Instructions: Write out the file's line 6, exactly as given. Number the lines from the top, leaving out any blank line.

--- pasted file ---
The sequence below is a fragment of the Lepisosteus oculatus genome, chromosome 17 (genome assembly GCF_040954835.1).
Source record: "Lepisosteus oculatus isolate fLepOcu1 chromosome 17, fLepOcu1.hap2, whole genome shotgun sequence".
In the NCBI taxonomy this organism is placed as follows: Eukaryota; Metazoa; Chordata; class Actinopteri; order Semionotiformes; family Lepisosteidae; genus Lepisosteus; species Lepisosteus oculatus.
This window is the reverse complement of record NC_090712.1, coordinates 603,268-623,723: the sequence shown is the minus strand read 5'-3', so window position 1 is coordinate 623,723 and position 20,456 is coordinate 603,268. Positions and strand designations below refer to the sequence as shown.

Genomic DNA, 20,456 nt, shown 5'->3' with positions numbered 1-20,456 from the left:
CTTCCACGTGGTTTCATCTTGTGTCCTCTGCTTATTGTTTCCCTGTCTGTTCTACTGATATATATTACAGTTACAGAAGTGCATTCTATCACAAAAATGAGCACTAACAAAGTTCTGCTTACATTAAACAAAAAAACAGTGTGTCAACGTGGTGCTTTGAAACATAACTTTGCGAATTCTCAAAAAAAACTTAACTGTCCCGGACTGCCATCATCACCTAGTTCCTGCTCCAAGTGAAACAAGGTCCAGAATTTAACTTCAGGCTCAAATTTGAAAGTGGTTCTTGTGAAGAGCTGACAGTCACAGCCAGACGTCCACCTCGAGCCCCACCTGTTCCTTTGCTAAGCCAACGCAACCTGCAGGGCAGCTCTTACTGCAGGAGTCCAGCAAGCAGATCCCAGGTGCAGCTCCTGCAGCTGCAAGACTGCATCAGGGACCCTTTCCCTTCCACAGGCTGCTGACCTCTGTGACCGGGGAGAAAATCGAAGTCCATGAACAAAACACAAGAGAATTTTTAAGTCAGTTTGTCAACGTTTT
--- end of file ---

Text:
CTTCCACGTGGTTTCATCTTGTGTCCTCTGCTTATTGTTTCCCTGTCTGTTCTACTGATATATATTACAGTTACAGAAGTGCATTCTATCACAAAAATGAGCACTAACAAAGTTCTGCTTACATTAAACAAAAAAACAGTGTGTCAACGTGGTGCTTTGAAACATAACTTTGCGAATTCTCAAAAAAAACTTAACTGTCCCGGACTGCCATCATCACCTAGTTCCTGCTCCAAGTGAAACAAGGTCCAGAATTTAACTTCAGGCTCAAATTTGAAAGTGGTTCTTGTGAAGAGCTGACAGTCACAGCCAGACGTCCACCTCGAGCCCCACCTGTTCCTTTGCTAAGCCAACGCAACCTGCAGGGCAGCTCTTACTGCAGGAGTCCAGCAAGCAGATCCCAGGTGCAGCTCCTGCAGCTGCAAGACTGCATCAGGGACCCTTTCCCTTCCACAGGCTGCTGACCTCTGTGACCGGGGAGAAAATCGAAGTCCATGAACAAAACACAAGAGAATTTTTAAGTCAGTTTGTCAACGTTTT